A three year continuous sample of earthquake predictions based on the observation of Seismic Electric Signals in Greece was published by Varotsos and Lazaridou [1991]. Four independent studies analyzed this sample and concluded that the success rate of the predictions is far beyond chance. On the other hand, Mulargia and Gasperini [1992] (hereafter cited as MG) claim that these predictions can be ascribed to chance. In the present paper we examine the origin of this disagreement. Several serious problems in the study of MG are pointed out, such as: 1. The probability of a prediction's being successful by chance should be approximately considered as the product of three probabilities, PT, PE and PM, i.e., the probabilities with respect to time, epicenter and magnitude. In spite of their major importance, PE and PM were ignored by MG. The incorporation of PE decreases the probability for chancy success by more than a factor of 10 (when PE is taken into account it can be shown that the VAN predictions cannot be ascribed to chance). 2. MG grossly overestimated the number of earthquakes that should have been predicted, by taking different thresholds for earthquakes and predictions. With such an overestimation, MG's procedure can “reject” even an ideally perfect earthquake prediction method. 3. MG's procedure did not take into account that the predictions were based on three different types of electrical precursors with different lead-times. 4. MG applied a Poisson distribution to the time series of earthquakes but included a large number of aftershocks. 5. The backward time correlation between predictions and earthquakes claimed by MG is due to misinterpretation of the text of some predictions and an incorrect use of aftershocks. Although even the discussion of the first problem alone is enough to invalidate the claims of MG, we also discuss the other four problems because MG violated some basic principles even in the time domain alone. The results derived in this paper are of general use when examining whether a correlation between earthquakes and various geophysical phenomena is beyond chance or not.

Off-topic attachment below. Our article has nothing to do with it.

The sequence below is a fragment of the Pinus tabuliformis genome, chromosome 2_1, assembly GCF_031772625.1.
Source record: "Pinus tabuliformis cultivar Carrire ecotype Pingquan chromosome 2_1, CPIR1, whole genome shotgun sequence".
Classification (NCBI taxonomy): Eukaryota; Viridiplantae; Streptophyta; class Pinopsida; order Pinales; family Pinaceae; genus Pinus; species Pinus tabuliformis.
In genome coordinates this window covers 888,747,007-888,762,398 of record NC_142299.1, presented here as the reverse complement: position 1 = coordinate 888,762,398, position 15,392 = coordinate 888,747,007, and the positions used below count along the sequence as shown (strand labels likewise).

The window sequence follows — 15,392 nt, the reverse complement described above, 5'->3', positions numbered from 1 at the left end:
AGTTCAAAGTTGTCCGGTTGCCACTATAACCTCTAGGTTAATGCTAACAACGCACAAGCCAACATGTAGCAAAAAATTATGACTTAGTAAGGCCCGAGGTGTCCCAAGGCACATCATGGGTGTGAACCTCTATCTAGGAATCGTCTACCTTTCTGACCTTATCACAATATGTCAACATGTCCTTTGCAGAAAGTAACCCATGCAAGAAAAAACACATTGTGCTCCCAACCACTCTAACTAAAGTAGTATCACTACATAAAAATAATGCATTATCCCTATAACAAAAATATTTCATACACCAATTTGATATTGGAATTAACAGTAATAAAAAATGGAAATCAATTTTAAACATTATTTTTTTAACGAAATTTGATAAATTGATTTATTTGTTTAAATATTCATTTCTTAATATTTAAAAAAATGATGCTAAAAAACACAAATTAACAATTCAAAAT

Varotsos, P.; Eftaxias, K.; Vallianatos, F.; Lazaridou, M.

71

Environments. Basic Edition. Science for Micronesia.  

ERIC Educational Resources Information Center

Presented is a teacher's guide to an elementary science unit designed for use with fourth grade, or higher, students in the Trust Territory of Micronesia. Although there is a degree of similarity to curriculum materials developed for the Science Curriculum Improvement Study, this Micronesian unit does not purport to be an adaption or edition of…

Trust Territory of the Pacific Islands Dept. of Education, Saipan.

72

Basic Measurement and Evaluation of Science Instruction.  

ERIC Educational Resources Information Center

Designed to be used by preservice and in-service science teachers interested in assessing the outcomes of school science programs, this publication is aimed at helping teachers do a better job of developing tests and inventories specifically for their instructional programs and students. Material is presented in six chapters entitled: (1) Trends…

Doran, Rodney L.

73

BASIC STEPS IN DESIGNING SCIENCE LABORATORIES.  

ERIC Educational Resources Information Center

PLANNERS OF CURRENT UNIVERSITY LABORATORIES OFTEN MAKE THE SAME MISTAKES MADE BY INDUSTRIAL LABORATORIES 20 YEARS AGO. THIS CAN BE REMEDIED BY INCREASED COMMUNICATION BETWEEN SCIENTISTS AND DESIGNERS IN SEMINARS DEFINING THE BASIC NEEDS OF A PARTICULAR LABORATORY SITUATION. ELECTRONIC AND MECHANICAL EQUIPMENT ACCOUNT FOR OVER 50 PER CENT OF TOTAL…

WHITNEY, FRANK L.

74

Definition of Some Basic Terms in Computer and Information Science  

ERIC Educational Resources Information Center

A number of basic terms have been selected as the starting point for a project of defining terms which are important in communicating about computer and information science. (14 references) (Author/SJ)

Landry, B. C.; And Others

1973-01-01

75

The Museum of Science and Industry Basic List of Children's Science Books, 1986.  

ERIC Educational Resources Information Center

This first supplement to the Museum of Science and Industry Basic List of Children's Science Books contains books received for the museum's 13th annual children's science book fair. Children's science books are listed under these headings: animals; astronomy; aviation and space; biography; careers; earth sciences; environment/conservation;…